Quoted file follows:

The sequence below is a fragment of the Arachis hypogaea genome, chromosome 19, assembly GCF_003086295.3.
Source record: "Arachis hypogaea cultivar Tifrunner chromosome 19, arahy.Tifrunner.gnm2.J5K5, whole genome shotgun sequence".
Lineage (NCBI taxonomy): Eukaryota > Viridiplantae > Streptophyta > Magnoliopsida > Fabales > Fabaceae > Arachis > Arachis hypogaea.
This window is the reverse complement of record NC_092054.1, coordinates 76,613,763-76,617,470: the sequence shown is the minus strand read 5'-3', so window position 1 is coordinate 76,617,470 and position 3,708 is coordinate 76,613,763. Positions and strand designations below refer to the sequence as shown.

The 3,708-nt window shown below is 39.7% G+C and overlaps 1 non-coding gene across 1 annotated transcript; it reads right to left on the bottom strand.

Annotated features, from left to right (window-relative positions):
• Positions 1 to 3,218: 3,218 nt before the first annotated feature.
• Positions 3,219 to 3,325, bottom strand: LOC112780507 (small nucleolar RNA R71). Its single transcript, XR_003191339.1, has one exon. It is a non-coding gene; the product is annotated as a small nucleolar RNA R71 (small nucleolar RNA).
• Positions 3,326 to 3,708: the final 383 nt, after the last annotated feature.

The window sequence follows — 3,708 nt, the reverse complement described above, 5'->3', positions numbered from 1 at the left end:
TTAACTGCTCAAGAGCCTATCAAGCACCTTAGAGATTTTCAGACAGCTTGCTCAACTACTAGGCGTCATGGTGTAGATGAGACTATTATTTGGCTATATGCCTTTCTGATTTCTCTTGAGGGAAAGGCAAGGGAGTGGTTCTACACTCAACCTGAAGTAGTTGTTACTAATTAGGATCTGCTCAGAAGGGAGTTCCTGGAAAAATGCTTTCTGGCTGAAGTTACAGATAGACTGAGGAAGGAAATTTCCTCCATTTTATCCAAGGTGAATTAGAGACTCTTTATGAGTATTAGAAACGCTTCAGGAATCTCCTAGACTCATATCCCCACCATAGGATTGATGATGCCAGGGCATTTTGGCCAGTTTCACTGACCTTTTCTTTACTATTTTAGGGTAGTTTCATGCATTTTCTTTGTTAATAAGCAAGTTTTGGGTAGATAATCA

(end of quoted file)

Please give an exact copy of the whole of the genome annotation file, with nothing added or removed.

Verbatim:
The sequence below is a fragment of the Arachis hypogaea genome, chromosome 19, assembly GCF_003086295.3.
Source record: "Arachis hypogaea cultivar Tifrunner chromosome 19, arahy.Tifrunner.gnm2.J5K5, whole genome shotgun sequence".
Lineage (NCBI taxonomy): Eukaryota > Viridiplantae > Streptophyta > Magnoliopsida > Fabales > Fabaceae > Arachis > Arachis hypogaea.
This window is the reverse complement of record NC_092054.1, coordinates 76,613,763-76,617,470: the sequence shown is the minus strand read 5'-3', so window position 1 is coordinate 76,617,470 and position 3,708 is coordinate 76,613,763. Positions and strand designations below refer to the sequence as shown.

The 3,708-nt window shown below is 39.7% G+C and overlaps 1 non-coding gene across 1 annotated transcript; it reads right to left on the bottom strand.

Annotated features, from left to right (window-relative positions):
• Positions 1 to 3,218: 3,218 nt before the first annotated feature.
• Positions 3,219 to 3,325, bottom strand: LOC112780507 (small nucleolar RNA R71). Its single transcript, XR_003191339.1, has one exon. It is a non-coding gene; the product is annotated as a small nucleolar RNA R71 (small nucleolar RNA).
• Positions 3,326 to 3,708: the final 383 nt, after the last annotated feature.

The window sequence follows — 3,708 nt, the reverse complement described above, 5'->3', positions numbered from 1 at the left end:
TTAACTGCTCAAGAGCCTATCAAGCACCTTAGAGATTTTCAGACAGCTTGCTCAACTACTAGGCGTCATGGTGTAGATGAGACTATTATTTGGCTATATGCCTTTCTGATTTCTCTTGAGGGAAAGGCAAGGGAGTGGTTCTACACTCAACCTGAAGTAGTTGTTACTAATTAGGATCTGCTCAGAAGGGAGTTCCTGGAAAAATGCTTTCTGGCTGAAGTTACAGATAGACTGAGGAAGGAAATTTCCTCCATTTTATCCAAGGTGAATTAGAGACTCTTTATGAGTATTAGAAACGCTTCAGGAATCTCCTAGACTCATATCCCCACCATAGGATTGATGATGCCAGGGCATTTTGGCCAGTTTCACTGACCTTTTCTTTACTATTTTAGGGTAGTTTCATGCATTTTCTTTGTTAATAAGCAAGTTTTGGGTAGATAATCA